Tom, thank you for this thoughtful response!
I’m really struck by your comments on how the college / non-college line is also marked by access to this kind of discourse (PC, intersectionality, the whole think-it-through socioeconomic critique). Woah. That is a major, major thing!
I’m totally adding both Emma’s essay and your comment to our local progressive book group readings (yeah more people with college degrees talking in complicated ways about inaccessible books). I did have the pleasure, as an underpaid adjunct at my state’s flagship university (Idaho), of teaching high-school “Upward Bound” students as well as freshmen how to look at films critically, that is, how to enjoy “The Thin Blue Line,” or “Smoke Signals,” or “Never Cry Wolf” not just as mystery or adventure but also as social criticism. How to see the underlying themes of class, race, gender and environment as thought-provoking calls to question those unquestioned lines, groups and barriers in US society that shut out so many people from so many opportunities. It was always wonderful to read essays or hear presentations from kids who didn’t come from much and were now raising questions about race and gender in science, or injustice in the US criminal system. I gotta think about how to do that more with the general public, now that I’m stuck in a small town with no university … but a very large food pantry.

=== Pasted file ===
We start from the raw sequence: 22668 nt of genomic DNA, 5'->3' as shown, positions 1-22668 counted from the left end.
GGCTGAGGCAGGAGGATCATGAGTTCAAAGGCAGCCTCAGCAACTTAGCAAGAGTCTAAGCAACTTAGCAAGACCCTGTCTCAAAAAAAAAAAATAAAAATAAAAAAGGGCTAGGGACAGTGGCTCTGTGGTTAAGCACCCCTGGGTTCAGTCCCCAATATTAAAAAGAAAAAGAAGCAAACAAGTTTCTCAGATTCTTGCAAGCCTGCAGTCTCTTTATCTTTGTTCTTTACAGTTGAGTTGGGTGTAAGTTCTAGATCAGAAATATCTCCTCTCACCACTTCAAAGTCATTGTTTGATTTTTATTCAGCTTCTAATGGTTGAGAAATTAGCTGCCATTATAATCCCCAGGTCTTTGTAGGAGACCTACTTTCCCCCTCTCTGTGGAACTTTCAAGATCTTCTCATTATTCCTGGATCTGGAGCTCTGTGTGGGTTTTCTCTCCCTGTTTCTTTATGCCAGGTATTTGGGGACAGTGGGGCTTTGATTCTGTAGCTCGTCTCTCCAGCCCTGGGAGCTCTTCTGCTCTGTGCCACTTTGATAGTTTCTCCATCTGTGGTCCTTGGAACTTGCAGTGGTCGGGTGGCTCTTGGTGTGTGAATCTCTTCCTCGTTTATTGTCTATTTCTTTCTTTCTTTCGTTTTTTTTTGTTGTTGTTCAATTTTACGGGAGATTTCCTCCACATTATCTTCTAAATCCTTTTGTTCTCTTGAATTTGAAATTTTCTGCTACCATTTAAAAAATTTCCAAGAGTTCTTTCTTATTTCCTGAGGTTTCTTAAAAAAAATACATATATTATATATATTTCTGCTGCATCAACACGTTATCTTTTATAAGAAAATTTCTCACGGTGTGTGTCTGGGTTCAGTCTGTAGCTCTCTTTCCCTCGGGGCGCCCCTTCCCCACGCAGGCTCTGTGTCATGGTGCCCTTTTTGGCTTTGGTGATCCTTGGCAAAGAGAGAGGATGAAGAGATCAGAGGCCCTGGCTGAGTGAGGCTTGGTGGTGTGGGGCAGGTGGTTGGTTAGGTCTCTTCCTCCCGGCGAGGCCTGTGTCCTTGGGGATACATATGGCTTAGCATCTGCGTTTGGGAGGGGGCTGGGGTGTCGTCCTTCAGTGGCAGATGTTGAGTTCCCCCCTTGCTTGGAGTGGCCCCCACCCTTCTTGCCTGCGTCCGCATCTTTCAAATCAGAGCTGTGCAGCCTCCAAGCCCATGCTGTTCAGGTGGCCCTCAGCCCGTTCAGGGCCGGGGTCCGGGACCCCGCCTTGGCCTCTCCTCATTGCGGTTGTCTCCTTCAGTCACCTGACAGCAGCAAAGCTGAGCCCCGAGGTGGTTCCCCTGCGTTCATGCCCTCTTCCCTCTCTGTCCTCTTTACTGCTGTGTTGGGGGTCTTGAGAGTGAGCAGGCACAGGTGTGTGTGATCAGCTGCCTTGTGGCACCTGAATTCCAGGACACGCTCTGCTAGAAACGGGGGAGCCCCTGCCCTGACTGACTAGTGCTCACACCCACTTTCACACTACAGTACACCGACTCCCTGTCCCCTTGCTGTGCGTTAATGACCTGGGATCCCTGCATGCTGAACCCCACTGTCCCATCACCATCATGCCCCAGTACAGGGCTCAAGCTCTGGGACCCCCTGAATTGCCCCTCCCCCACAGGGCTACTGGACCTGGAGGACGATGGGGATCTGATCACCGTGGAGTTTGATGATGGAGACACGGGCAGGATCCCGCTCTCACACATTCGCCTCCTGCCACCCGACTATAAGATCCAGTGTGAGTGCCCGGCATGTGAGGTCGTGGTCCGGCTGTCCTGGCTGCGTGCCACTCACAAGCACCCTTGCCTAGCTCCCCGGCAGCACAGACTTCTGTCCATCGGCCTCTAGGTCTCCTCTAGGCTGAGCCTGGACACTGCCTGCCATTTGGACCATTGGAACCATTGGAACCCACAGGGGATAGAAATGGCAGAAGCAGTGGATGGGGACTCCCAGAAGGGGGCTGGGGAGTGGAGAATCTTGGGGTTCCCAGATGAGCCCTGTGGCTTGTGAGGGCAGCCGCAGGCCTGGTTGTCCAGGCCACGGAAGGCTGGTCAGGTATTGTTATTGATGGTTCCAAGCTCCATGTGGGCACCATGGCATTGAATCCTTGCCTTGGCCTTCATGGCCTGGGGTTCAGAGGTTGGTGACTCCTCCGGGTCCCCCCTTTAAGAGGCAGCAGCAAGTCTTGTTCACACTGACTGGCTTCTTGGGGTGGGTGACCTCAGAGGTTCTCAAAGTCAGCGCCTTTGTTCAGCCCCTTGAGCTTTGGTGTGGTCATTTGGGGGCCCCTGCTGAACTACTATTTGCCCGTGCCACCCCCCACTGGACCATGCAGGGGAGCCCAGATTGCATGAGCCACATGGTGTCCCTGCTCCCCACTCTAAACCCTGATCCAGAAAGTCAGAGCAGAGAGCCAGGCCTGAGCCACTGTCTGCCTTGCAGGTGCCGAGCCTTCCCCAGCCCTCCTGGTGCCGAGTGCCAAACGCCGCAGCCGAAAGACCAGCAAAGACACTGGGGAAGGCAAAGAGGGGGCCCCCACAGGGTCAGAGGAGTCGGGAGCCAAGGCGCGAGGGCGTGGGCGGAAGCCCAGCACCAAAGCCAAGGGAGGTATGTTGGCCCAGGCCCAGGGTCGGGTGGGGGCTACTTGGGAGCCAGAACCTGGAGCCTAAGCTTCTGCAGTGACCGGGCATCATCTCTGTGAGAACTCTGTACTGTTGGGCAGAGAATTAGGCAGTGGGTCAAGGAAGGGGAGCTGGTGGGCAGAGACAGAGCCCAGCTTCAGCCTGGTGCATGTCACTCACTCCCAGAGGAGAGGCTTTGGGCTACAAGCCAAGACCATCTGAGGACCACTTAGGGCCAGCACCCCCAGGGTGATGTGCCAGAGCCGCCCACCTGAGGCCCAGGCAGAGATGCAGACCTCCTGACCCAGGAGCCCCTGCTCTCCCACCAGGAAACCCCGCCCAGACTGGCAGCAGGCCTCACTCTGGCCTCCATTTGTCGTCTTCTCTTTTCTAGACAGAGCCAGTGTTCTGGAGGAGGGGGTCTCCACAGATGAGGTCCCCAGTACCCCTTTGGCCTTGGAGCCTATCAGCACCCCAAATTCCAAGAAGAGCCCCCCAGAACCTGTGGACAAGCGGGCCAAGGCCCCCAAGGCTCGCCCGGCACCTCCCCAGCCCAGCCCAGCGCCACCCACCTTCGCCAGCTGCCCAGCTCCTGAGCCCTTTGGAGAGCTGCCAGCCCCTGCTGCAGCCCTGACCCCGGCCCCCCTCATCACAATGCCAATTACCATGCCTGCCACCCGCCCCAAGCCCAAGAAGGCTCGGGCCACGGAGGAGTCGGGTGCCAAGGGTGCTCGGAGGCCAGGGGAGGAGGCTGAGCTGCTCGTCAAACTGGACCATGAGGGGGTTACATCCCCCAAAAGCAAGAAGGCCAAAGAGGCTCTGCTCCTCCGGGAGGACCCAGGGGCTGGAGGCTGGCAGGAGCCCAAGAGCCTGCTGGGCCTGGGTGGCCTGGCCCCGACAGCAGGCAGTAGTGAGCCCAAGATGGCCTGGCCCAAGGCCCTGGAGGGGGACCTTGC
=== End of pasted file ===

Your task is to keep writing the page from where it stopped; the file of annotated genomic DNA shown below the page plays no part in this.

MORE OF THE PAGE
Have you read Joshua Wilkey’s blog? He’s my favorite writer on these topics, and the one who turned me on to the amazing David Joy (“Where All Light Tends To Go” is the most breathtaking answer to “Hillbilly Elegy” ever).
2018 — Joshua Wilkey — This Appalachian Life. I’m Joshua Wilkey. Welcome to my blog! Here, I write about Appalachia with a particular focus on the region’s long struggle with poverty. The parts of my identity most important to me can be summed up with a list: husband, Lutheran Christian, educator, historian, dog dad, writer, …